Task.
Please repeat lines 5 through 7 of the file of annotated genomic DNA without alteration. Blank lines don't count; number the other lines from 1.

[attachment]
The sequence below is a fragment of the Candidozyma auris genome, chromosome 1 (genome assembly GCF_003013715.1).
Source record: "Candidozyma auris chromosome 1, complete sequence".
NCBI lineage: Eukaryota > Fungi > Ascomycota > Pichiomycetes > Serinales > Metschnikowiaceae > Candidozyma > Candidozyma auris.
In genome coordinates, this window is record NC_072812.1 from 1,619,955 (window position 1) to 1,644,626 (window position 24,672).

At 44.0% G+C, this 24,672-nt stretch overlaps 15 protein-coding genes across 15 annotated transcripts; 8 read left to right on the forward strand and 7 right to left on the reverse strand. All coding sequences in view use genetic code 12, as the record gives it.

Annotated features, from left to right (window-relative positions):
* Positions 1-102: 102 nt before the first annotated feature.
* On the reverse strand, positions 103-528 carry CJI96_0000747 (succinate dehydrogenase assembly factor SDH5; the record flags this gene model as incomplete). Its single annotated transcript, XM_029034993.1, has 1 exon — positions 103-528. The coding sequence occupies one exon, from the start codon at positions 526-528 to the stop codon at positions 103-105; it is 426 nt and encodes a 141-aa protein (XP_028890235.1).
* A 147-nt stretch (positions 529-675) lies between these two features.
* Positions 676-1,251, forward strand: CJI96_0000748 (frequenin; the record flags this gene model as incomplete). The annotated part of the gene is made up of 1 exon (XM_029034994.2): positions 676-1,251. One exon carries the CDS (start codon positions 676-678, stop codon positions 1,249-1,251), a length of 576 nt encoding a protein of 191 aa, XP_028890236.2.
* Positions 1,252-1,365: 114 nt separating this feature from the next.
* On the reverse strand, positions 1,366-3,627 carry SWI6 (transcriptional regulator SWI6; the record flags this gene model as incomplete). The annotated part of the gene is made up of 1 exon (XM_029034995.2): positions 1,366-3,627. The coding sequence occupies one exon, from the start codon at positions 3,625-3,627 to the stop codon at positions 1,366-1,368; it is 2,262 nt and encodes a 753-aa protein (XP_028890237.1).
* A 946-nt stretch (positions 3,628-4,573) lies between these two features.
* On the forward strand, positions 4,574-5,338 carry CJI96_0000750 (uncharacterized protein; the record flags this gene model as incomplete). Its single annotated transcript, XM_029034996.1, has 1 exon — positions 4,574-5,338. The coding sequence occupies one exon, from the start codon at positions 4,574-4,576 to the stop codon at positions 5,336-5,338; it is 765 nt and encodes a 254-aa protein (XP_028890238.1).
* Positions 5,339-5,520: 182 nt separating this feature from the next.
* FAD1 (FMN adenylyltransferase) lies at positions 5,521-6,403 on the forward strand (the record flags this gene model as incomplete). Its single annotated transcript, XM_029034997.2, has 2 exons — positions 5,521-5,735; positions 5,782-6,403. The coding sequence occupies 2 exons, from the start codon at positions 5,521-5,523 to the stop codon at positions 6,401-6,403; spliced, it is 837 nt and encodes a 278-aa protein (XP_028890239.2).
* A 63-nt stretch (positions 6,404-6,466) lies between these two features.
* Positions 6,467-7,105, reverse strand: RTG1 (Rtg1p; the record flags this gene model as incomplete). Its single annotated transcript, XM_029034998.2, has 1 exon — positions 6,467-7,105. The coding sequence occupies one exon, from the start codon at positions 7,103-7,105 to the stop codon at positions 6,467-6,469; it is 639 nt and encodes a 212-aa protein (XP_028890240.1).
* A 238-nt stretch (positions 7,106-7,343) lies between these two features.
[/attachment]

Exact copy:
At 44.0% G+C, this 24,672-nt stretch overlaps 15 protein-coding genes across 15 annotated transcripts; 8 read left to right on the forward strand and 7 right to left on the reverse strand. All coding sequences in view use genetic code 12, as the record gives it.

Annotated features, from left to right (window-relative positions):
* Positions 1-102: 102 nt before the first annotated feature.